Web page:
PASS FREELY BY STREET ARTIST ASBESTOS – A HUGH LANE GALLERY COLLABORATION
This was not easy to photograph because of the angle of view from the footpath.
The Hugh Lane Gallery has collaborated up with renowned street artist Asbestos to install ‘Pass Freely’, a large mural on the side wall of the AIB building on O’Connell St.
The mural will take the form of a figure made of painted burnt matches. Each one represents one of the people who have sadly died from Covid -19. During its lifetime the mural will be updated with more matches until such time as when the pandemic has passed.
This initiative is part of a wider programme led by the Office of City Recovery.
Artist Asbestos: “The mural shows a figure made up of nearly 5000 individually drawn burnt matches. Each match represents the life of a person who has passed away in Ireland during the Covid pandemic, each extinguished at a different stage of existence. Each life cut short, along with their hopes, ambitions and the memories. Over a 10 day period I painted each match and after each match was finished I repeated the quote from Joseph Beuys “pass freely from one level of existence to another”.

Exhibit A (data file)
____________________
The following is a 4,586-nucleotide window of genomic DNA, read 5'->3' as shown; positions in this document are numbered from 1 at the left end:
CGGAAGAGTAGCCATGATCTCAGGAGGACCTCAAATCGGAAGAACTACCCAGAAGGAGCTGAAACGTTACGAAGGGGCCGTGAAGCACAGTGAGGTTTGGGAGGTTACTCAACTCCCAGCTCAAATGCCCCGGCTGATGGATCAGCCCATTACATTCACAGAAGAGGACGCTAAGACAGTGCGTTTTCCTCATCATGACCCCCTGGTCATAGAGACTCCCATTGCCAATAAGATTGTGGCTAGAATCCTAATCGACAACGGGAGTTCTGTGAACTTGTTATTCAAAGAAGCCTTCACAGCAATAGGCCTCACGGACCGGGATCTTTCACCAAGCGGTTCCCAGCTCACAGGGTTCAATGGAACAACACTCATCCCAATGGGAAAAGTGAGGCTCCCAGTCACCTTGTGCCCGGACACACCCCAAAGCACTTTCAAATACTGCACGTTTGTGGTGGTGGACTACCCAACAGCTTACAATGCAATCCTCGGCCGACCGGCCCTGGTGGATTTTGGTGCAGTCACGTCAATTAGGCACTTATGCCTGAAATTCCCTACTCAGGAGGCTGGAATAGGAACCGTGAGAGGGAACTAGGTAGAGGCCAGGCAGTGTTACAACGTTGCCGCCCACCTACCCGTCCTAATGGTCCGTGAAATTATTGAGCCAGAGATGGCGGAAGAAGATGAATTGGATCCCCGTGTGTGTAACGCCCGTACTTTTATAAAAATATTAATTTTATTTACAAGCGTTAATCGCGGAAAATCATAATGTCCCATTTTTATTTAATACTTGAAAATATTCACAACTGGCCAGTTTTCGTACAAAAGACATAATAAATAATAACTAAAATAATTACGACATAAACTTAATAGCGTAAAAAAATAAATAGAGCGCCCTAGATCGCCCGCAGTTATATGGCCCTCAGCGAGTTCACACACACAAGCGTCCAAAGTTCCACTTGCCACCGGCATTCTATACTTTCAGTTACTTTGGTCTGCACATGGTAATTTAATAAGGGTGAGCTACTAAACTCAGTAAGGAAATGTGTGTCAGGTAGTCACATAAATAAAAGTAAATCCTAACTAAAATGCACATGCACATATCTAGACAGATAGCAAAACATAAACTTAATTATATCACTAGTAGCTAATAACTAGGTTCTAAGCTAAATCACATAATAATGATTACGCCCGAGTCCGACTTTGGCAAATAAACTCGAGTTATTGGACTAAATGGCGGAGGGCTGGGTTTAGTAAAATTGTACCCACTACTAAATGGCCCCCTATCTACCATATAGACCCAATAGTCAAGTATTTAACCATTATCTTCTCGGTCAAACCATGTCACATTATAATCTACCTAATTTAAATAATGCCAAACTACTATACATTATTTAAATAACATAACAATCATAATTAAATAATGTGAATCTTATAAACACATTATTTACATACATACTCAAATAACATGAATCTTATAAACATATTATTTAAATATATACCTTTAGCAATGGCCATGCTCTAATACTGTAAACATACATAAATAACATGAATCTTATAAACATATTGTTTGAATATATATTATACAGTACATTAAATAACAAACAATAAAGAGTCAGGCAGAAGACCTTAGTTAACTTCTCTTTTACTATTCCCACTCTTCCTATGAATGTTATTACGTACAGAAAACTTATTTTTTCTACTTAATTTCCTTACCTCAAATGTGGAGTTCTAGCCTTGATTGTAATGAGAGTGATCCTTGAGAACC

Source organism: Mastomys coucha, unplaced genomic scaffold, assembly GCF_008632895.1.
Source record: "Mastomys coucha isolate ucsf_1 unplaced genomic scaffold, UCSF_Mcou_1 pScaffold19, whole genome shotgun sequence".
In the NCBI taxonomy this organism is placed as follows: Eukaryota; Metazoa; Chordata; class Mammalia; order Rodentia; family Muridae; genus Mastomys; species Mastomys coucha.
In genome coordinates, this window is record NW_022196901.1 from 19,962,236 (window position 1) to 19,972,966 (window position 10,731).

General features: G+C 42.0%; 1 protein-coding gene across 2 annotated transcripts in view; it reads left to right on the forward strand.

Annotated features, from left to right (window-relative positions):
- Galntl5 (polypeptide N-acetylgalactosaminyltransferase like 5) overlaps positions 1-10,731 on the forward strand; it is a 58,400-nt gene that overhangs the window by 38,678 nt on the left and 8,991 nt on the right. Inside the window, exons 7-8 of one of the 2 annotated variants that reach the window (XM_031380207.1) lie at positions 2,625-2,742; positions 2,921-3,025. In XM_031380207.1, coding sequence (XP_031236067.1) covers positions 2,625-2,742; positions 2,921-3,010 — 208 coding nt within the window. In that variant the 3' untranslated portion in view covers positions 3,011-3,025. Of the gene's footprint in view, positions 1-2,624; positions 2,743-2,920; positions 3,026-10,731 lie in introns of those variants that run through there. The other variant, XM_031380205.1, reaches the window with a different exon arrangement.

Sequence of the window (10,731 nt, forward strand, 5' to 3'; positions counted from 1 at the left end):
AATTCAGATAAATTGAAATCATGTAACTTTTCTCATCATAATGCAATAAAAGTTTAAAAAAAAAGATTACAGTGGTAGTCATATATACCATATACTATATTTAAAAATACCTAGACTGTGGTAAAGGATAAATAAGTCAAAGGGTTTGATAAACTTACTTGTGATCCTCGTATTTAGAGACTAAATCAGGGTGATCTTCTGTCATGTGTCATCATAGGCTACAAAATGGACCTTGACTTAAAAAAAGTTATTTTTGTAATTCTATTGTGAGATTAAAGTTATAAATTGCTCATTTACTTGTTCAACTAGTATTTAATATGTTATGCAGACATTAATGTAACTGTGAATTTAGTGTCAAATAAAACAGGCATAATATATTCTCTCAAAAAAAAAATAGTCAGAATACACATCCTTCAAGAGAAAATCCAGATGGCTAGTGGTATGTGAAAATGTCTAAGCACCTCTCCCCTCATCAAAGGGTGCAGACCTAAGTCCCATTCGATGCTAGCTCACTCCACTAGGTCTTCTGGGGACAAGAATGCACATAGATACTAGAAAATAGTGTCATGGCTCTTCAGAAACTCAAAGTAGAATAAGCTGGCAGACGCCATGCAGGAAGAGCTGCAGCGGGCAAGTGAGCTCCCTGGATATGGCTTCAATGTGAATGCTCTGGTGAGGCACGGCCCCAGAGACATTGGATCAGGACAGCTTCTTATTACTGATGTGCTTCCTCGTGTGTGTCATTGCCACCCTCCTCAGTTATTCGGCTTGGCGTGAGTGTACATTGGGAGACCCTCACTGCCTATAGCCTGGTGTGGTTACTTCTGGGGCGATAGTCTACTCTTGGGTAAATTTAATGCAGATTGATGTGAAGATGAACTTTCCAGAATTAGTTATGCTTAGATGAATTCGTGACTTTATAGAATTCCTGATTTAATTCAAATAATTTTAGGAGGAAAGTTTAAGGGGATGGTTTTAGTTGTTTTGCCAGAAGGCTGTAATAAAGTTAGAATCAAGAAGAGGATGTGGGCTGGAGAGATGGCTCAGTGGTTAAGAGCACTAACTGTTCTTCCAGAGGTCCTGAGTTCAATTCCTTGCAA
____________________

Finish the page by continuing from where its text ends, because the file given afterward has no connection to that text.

As part of the project, hoarding at the wall will also feature a quote from Joseph Beuys’s book The Secret Block for a Secret Person in Ireland. The quote was chosen to mark the passing of each victim of Covid -19. The hoarding will feature details of the collaboration between Asbestos and the Hugh Lane Gallery.
Earlier this month new Light Boxes were unveiled in Smithfield with copies inside of art and sculpture from the Gallery.
Asbestos is an Irish artist creating work on the street in a variety of media since 2003. His portrait murals explore the concept of identity, a dialogue with two versions of his persona. “Each mask portrays two versions of myself, one alive and one dead. So each portrait is created by two versions of his persona combining photorealism and abstract naive strokes.
The ongoing Lost series sets out to find all manner of lost things using stickers and posters located around cities in Ireland and internationally. Anyone who locates them can get in touch becoming part of the process and opening a conversation with the public. After 15 years of the Lost poster series the public continue to respond.
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